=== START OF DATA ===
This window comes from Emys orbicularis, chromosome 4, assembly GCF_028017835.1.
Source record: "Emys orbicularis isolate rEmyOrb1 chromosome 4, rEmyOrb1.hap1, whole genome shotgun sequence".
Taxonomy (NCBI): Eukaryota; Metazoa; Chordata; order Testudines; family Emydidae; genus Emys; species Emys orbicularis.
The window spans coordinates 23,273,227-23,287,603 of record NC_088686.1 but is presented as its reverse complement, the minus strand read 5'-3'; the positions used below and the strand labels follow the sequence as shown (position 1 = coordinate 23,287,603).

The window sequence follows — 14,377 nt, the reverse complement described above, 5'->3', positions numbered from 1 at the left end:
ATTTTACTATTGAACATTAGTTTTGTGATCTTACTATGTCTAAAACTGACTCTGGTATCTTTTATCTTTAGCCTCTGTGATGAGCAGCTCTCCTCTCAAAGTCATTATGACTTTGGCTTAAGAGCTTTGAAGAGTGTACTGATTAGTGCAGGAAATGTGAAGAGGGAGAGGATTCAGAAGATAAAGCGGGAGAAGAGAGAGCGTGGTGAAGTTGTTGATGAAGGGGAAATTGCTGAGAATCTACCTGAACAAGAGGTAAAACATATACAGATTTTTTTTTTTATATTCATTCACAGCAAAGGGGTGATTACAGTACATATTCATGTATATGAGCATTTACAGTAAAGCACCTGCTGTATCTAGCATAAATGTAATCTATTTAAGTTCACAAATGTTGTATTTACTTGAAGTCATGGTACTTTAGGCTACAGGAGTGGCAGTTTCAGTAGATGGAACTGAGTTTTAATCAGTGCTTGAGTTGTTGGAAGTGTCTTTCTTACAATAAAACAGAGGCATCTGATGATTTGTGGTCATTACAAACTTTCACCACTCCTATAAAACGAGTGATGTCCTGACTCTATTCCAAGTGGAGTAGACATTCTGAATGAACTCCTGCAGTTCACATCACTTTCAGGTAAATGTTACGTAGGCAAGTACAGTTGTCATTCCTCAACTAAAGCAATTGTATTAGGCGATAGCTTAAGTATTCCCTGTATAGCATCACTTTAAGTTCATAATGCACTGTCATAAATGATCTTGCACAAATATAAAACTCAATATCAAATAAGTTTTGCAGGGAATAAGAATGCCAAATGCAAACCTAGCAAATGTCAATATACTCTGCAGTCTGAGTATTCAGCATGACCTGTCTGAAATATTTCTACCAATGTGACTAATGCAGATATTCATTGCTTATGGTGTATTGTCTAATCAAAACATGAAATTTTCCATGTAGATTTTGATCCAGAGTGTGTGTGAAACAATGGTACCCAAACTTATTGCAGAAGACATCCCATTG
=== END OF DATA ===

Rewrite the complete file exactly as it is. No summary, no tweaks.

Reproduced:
This window comes from Emys orbicularis, chromosome 4, assembly GCF_028017835.1.
Source record: "Emys orbicularis isolate rEmyOrb1 chromosome 4, rEmyOrb1.hap1, whole genome shotgun sequence".
Taxonomy (NCBI): Eukaryota; Metazoa; Chordata; order Testudines; family Emydidae; genus Emys; species Emys orbicularis.
The window spans coordinates 23,273,227-23,287,603 of record NC_088686.1 but is presented as its reverse complement, the minus strand read 5'-3'; the positions used below and the strand labels follow the sequence as shown (position 1 = coordinate 23,287,603).

The window sequence follows — 14,377 nt, the reverse complement described above, 5'->3', positions numbered from 1 at the left end:
ATTTTACTATTGAACATTAGTTTTGTGATCTTACTATGTCTAAAACTGACTCTGGTATCTTTTATCTTTAGCCTCTGTGATGAGCAGCTCTCCTCTCAAAGTCATTATGACTTTGGCTTAAGAGCTTTGAAGAGTGTACTGATTAGTGCAGGAAATGTGAAGAGGGAGAGGATTCAGAAGATAAAGCGGGAGAAGAGAGAGCGTGGTGAAGTTGTTGATGAAGGGGAAATTGCTGAGAATCTACCTGAACAAGAGGTAAAACATATACAGATTTTTTTTTTTATATTCATTCACAGCAAAGGGGTGATTACAGTACATATTCATGTATATGAGCATTTACAGTAAAGCACCTGCTGTATCTAGCATAAATGTAATCTATTTAAGTTCACAAATGTTGTATTTACTTGAAGTCATGGTACTTTAGGCTACAGGAGTGGCAGTTTCAGTAGATGGAACTGAGTTTTAATCAGTGCTTGAGTTGTTGGAAGTGTCTTTCTTACAATAAAACAGAGGCATCTGATGATTTGTGGTCATTACAAACTTTCACCACTCCTATAAAACGAGTGATGTCCTGACTCTATTCCAAGTGGAGTAGACATTCTGAATGAACTCCTGCAGTTCACATCACTTTCAGGTAAATGTTACGTAGGCAAGTACAGTTGTCATTCCTCAACTAAAGCAATTGTATTAGGCGATAGCTTAAGTATTCCCTGTATAGCATCACTTTAAGTTCATAATGCACTGTCATAAATGATCTTGCACAAATATAAAACTCAATATCAAATAAGTTTTGCAGGGAATAAGAATGCCAAATGCAAACCTAGCAAATGTCAATATACTCTGCAGTCTGAGTATTCAGCATGACCTGTCTGAAATATTTCTACCAATGTGACTAATGCAGATATTCATTGCTTATGGTGTATTGTCTAATCAAAACATGAAATTTTCCATGTAGATTTTGATCCAGAGTGTGTGTGAAACAATGGTACCCAAACTTATTGCAGAAGACATCCCATTG